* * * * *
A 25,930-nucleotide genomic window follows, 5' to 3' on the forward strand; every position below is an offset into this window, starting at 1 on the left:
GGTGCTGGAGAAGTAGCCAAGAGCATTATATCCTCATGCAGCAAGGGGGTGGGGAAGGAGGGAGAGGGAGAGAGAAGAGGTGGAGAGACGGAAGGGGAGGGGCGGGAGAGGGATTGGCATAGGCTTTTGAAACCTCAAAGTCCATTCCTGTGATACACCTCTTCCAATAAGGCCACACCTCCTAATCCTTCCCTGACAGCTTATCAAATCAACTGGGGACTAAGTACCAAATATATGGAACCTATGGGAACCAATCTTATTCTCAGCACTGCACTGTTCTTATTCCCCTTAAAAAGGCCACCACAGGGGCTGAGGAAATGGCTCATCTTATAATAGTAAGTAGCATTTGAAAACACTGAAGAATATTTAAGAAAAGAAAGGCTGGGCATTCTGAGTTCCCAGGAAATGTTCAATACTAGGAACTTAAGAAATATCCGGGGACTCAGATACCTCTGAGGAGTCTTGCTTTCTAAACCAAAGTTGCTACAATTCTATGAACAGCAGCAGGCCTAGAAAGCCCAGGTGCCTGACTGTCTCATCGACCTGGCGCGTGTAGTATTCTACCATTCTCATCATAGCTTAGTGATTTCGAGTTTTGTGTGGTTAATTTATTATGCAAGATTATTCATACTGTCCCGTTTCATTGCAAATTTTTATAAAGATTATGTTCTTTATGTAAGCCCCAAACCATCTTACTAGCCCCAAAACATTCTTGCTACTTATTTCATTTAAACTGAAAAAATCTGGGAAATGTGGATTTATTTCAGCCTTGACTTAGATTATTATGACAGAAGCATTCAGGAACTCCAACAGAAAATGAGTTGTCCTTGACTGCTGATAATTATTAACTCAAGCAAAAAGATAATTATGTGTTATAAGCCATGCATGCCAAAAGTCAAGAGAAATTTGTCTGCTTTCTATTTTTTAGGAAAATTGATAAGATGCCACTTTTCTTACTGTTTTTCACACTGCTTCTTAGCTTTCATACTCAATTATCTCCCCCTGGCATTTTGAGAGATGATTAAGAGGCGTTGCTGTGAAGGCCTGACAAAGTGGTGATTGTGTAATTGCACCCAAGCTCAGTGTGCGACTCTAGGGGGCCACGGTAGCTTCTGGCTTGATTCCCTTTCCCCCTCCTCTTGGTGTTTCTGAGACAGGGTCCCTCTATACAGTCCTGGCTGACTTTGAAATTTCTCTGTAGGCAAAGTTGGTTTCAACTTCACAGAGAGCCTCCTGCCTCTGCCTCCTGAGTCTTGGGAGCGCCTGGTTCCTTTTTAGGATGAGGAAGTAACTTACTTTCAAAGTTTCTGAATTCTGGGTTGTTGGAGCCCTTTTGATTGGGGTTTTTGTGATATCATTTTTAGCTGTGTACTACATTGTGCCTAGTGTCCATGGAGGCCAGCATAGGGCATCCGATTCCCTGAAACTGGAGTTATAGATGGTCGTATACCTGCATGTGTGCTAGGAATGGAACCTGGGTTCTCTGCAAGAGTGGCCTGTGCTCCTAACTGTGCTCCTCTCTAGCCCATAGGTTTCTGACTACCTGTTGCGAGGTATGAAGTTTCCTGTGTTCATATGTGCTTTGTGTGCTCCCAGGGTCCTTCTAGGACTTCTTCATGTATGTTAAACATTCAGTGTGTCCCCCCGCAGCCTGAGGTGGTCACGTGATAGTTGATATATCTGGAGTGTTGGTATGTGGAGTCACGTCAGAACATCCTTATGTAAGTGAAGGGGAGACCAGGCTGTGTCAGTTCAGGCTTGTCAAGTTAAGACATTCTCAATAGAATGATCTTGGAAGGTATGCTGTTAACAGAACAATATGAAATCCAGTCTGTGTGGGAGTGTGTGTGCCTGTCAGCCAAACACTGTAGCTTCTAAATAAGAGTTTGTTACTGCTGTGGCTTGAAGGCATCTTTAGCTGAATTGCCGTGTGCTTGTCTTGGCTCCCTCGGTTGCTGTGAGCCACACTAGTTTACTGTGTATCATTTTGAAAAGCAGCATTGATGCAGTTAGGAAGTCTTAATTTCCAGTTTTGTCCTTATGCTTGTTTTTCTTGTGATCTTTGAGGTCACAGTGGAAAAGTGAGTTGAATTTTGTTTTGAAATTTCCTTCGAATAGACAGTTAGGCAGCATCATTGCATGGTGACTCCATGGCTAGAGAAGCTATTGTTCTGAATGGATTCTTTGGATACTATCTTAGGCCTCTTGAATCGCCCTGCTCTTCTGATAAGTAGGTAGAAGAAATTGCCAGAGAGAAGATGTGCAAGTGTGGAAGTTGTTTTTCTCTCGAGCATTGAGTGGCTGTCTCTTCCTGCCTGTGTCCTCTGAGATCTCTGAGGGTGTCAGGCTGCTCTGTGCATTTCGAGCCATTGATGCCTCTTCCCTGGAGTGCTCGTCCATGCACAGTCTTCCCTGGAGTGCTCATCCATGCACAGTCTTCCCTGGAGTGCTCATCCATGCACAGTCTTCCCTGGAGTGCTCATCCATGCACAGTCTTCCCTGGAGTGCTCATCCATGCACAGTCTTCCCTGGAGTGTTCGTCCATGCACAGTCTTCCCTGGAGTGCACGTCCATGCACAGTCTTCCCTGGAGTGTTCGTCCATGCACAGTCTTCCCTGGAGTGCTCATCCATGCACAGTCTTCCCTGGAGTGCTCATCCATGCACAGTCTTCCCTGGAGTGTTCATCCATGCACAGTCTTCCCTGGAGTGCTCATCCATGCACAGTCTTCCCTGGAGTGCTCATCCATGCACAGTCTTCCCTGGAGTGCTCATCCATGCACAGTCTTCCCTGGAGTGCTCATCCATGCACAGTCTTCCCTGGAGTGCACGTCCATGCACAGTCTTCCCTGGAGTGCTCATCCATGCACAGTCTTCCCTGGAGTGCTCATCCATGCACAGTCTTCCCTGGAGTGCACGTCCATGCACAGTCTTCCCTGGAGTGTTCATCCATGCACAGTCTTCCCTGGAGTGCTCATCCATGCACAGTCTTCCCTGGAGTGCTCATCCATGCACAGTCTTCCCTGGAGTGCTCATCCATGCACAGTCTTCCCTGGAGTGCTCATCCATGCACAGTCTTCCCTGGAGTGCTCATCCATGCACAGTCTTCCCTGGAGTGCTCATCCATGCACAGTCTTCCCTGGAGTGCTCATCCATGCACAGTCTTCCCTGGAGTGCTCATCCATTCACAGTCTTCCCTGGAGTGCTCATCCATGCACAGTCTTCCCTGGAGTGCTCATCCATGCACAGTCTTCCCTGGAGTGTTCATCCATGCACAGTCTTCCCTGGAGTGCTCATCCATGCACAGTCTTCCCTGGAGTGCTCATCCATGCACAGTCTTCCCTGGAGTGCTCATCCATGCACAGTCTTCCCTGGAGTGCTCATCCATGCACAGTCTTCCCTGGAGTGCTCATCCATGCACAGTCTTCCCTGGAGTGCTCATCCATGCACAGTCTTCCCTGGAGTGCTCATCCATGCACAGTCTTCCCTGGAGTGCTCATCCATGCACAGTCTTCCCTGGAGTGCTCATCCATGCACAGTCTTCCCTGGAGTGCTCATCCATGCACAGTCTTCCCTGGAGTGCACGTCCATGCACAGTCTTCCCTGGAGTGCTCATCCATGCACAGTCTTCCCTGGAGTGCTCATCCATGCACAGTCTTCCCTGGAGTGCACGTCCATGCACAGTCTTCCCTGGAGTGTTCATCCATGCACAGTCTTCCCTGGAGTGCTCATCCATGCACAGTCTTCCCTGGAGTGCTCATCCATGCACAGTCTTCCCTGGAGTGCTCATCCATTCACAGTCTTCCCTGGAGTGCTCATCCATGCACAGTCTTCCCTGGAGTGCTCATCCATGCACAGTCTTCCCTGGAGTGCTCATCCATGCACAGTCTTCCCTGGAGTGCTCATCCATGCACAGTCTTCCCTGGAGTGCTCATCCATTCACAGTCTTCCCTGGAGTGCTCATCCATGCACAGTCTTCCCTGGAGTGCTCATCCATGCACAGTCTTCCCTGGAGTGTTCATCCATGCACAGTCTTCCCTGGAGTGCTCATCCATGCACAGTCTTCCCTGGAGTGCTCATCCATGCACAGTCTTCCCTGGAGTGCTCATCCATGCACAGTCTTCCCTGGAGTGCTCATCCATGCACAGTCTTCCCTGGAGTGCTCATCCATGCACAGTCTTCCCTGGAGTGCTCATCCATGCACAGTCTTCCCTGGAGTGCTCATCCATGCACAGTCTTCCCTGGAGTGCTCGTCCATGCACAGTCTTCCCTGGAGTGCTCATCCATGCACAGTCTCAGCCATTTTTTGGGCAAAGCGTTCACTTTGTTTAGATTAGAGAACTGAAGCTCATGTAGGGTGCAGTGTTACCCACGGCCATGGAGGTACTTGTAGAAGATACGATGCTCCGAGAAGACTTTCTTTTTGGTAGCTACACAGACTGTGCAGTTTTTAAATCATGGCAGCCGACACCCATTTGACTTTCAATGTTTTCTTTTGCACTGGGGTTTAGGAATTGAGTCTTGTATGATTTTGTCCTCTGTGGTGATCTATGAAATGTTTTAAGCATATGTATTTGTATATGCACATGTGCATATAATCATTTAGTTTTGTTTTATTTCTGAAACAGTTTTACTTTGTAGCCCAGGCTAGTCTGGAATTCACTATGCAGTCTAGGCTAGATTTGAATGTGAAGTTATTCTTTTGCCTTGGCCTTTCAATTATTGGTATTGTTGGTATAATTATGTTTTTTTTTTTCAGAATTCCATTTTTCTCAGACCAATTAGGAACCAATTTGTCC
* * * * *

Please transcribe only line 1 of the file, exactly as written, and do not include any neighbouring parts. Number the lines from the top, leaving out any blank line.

A 25,930-nucleotide genomic window follows, 5' to 3' on the forward strand; every position below is an offset into this window, starting at 1 on the left: